The official Action Research cycle often looks something like this:

My version of an action research spiral

If you want to do some action research in your own practice, whether you are a classroom teacher, a consultant, a pre-service teacher or any other type of educator, you will probably want to begin by asking a question. A good question has the following attributes:

  • It comes from your own practice
  • It is in your sphere of influence (i.e. you can do something about it)
  • It assumes that you are where you are

A question from your own practice

Often we are told what is important by others. Equally often, some issues become trendy and frequently discussed. But these might not be important to you at this time. So ask yourself: “What is important to me? What do I care about? What do I feel will make the most difference?” and choose a question that speaks to your teacher’s heart, no matter what the pundits tell you is important. Your school is different from other schools and your group of students is unique. You have the best insights as to where you need to put your energies and you will approach the issue with more zeal if it comes from you.

A question that is in your sphere of influence

Asking a question like: “I wonder if a shorter school day would be beneficial to my very active cohort of students” might be very interesting indeed, but might not be possible to explore. Your question needs to be something that you can answer by taking action. You could ask instead: “How can I use the very active nature of my students to help them learn math?”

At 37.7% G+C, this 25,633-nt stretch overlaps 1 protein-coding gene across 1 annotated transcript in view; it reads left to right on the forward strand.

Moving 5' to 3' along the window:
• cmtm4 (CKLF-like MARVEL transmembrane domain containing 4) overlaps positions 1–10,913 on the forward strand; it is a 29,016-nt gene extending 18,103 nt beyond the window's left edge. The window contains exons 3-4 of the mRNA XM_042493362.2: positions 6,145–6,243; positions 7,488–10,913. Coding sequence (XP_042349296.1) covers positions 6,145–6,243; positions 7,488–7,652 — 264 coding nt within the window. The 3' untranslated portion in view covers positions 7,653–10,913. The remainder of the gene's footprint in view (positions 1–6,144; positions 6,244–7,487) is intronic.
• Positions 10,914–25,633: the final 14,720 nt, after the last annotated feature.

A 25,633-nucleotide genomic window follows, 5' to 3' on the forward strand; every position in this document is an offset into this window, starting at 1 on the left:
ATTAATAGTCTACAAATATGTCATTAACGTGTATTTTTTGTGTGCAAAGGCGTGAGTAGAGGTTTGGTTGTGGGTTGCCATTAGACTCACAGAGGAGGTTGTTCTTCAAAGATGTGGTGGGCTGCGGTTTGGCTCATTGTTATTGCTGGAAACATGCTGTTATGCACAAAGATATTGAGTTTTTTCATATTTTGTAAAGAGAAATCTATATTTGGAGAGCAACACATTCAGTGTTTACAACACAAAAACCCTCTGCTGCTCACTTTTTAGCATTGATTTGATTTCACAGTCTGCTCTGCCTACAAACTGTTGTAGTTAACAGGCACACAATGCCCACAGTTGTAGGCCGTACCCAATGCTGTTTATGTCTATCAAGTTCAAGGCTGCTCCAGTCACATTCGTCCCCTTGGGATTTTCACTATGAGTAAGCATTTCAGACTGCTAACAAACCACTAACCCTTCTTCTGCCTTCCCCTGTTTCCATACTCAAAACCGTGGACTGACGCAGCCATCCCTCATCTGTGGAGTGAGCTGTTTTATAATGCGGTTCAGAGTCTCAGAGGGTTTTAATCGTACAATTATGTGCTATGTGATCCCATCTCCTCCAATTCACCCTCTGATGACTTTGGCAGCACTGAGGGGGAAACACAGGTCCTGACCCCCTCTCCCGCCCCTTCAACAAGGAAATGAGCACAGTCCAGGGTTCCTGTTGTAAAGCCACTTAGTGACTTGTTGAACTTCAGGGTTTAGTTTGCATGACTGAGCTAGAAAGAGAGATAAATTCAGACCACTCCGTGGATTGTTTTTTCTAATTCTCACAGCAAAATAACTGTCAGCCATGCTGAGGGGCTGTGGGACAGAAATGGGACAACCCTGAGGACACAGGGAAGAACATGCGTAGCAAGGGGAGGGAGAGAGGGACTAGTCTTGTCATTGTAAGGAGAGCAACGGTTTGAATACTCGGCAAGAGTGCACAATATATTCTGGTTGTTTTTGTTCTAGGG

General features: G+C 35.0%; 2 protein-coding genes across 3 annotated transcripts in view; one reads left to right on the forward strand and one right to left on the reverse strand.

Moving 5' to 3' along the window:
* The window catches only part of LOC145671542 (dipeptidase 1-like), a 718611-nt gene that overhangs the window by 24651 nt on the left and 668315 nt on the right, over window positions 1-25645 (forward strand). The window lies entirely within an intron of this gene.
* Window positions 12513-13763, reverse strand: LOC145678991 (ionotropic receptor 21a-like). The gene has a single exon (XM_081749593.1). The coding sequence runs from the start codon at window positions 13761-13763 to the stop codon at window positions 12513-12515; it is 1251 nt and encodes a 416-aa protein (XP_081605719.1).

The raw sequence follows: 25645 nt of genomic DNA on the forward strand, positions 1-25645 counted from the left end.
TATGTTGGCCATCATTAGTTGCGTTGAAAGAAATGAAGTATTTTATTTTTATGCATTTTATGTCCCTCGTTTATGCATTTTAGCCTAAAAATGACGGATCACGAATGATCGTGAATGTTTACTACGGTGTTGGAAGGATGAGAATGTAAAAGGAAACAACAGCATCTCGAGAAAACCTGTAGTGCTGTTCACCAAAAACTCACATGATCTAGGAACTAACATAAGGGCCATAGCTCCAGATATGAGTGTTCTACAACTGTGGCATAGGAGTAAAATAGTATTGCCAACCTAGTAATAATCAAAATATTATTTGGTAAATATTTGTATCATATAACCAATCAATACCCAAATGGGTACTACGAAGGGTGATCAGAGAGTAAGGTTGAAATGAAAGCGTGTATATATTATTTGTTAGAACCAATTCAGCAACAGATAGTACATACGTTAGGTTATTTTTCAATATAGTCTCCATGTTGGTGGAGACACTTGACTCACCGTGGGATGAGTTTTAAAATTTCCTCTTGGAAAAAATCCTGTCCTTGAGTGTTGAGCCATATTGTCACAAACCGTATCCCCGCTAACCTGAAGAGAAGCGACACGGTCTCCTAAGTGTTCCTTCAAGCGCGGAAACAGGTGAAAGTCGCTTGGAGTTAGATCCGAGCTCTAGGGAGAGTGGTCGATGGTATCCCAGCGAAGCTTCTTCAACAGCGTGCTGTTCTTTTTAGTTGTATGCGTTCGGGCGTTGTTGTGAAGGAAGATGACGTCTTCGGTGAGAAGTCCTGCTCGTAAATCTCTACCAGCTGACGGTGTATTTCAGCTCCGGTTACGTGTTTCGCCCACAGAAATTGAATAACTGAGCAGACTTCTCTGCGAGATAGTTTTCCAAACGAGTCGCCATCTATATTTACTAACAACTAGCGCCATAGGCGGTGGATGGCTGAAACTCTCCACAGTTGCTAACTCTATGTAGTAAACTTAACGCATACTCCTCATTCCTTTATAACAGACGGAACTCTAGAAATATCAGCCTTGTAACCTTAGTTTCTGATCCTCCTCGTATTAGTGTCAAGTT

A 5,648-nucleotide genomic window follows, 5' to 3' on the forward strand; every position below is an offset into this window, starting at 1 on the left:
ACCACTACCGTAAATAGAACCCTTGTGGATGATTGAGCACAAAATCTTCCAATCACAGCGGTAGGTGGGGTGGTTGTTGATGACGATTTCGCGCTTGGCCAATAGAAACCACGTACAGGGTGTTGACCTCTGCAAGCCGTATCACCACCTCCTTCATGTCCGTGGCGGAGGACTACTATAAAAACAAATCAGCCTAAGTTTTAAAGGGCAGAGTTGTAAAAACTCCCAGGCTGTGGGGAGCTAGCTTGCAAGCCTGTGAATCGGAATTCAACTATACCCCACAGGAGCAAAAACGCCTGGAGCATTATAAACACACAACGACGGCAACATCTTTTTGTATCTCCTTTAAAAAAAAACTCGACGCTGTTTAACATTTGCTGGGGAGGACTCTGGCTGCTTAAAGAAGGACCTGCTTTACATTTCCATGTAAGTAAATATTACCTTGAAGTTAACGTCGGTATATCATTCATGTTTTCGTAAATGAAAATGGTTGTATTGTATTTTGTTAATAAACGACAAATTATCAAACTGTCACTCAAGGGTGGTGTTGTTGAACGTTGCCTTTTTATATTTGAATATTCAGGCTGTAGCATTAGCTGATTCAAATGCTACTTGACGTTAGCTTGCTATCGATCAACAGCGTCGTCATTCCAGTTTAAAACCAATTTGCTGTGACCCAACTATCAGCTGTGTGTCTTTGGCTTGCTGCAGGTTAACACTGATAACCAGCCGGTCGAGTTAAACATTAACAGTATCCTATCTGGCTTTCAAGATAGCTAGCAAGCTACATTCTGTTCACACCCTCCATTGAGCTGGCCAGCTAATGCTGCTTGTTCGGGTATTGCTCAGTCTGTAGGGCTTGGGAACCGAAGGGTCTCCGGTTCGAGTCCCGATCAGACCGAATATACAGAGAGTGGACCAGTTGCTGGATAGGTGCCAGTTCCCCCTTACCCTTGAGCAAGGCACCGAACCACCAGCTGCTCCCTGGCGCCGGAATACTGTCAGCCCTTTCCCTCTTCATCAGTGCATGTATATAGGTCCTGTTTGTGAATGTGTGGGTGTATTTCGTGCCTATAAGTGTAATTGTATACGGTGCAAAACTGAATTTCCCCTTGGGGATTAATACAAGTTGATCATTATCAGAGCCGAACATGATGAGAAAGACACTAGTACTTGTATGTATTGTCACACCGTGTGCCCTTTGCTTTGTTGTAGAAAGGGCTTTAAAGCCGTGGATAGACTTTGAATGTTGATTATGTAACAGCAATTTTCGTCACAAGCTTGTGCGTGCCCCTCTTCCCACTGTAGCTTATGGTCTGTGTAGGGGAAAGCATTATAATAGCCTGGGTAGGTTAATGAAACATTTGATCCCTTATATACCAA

A question that assumes that you are where you are

It’s no good asking a question whose scope is so far beyond you that just looking at it makes you break out into a cold sweat. A novice computer user should not, for instance, ask: “How can I integrate a variety of Web 2.0 tools into and across my curriculum?”. He or she might be better off with: “How can I set up and use a classroom blog?” which is more focused and manageable for a novice. (And speaking of classroom blogs, here is a great one from Mary Ellen Lynch’s Cycle 1 classroom).

The challenge

“Action research happens “in the swamp” where we live our day-to-day successes, frustrations, disappointments, and occasional miracles.” (Russell, 1997). I’ll be adding additional posts about action research between now and January. My challenge for you today is to ask a question from your practice and take the time this school year to engage in some action research of your own. Share your questions here! I would love to see them! We might discover some miracles along the way.

 

For more about Action Research: